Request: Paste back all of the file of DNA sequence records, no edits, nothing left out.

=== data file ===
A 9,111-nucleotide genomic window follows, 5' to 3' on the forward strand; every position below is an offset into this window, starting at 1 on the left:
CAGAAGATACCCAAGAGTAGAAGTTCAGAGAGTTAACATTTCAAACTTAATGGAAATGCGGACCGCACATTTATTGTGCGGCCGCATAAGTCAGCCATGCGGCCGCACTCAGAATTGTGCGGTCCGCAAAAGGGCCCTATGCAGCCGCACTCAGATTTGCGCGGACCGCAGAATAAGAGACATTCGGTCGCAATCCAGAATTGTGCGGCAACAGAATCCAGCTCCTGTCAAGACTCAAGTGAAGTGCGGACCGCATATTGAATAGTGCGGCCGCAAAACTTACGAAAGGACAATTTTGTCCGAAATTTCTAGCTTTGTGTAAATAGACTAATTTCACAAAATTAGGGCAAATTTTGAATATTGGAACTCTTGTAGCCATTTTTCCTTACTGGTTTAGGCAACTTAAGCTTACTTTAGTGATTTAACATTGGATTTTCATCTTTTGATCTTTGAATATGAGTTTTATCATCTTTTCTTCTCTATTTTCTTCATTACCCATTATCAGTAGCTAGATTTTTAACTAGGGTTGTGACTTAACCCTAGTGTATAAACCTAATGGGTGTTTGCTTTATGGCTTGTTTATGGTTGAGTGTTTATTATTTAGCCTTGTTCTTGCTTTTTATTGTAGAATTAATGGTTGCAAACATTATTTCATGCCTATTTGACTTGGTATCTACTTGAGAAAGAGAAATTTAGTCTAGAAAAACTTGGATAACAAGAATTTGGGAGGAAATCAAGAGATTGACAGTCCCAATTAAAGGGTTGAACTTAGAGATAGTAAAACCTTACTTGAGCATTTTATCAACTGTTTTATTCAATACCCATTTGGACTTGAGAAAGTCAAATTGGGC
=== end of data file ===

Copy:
A 9,111-nucleotide genomic window follows, 5' to 3' on the forward strand; every position below is an offset into this window, starting at 1 on the left:
CAGAAGATACCCAAGAGTAGAAGTTCAGAGAGTTAACATTTCAAACTTAATGGAAATGCGGACCGCACATTTATTGTGCGGCCGCATAAGTCAGCCATGCGGCCGCACTCAGAATTGTGCGGTCCGCAAAAGGGCCCTATGCAGCCGCACTCAGATTTGCGCGGACCGCAGAATAAGAGACATTCGGTCGCAATCCAGAATTGTGCGGCAACAGAATCCAGCTCCTGTCAAGACTCAAGTGAAGTGCGGACCGCATATTGAATAGTGCGGCCGCAAAACTTACGAAAGGACAATTTTGTCCGAAATTTCTAGCTTTGTGTAAATAGACTAATTTCACAAAATTAGGGCAAATTTTGAATATTGGAACTCTTGTAGCCATTTTTCCTTACTGGTTTAGGCAACTTAAGCTTACTTTAGTGATTTAACATTGGATTTTCATCTTTTGATCTTTGAATATGAGTTTTATCATCTTTTCTTCTCTATTTTCTTCATTACCCATTATCAGTAGCTAGATTTTTAACTAGGGTTGTGACTTAACCCTAGTGTATAAACCTAATGGGTGTTTGCTTTATGGCTTGTTTATGGTTGAGTGTTTATTATTTAGCCTTGTTCTTGCTTTTTATTGTAGAATTAATGGTTGCAAACATTATTTCATGCCTATTTGACTTGGTATCTACTTGAGAAAGAGAAATTTAGTCTAGAAAAACTTGGATAACAAGAATTTGGGAGGAAATCAAGAGATTGACAGTCCCAATTAAAGGGTTGAACTTAGAGATAGTAAAACCTTACTTGAGCATTTTATCAACTGTTTTATTCAATACCCATTTGGACTTGAGAAAGTCAAATTGGGC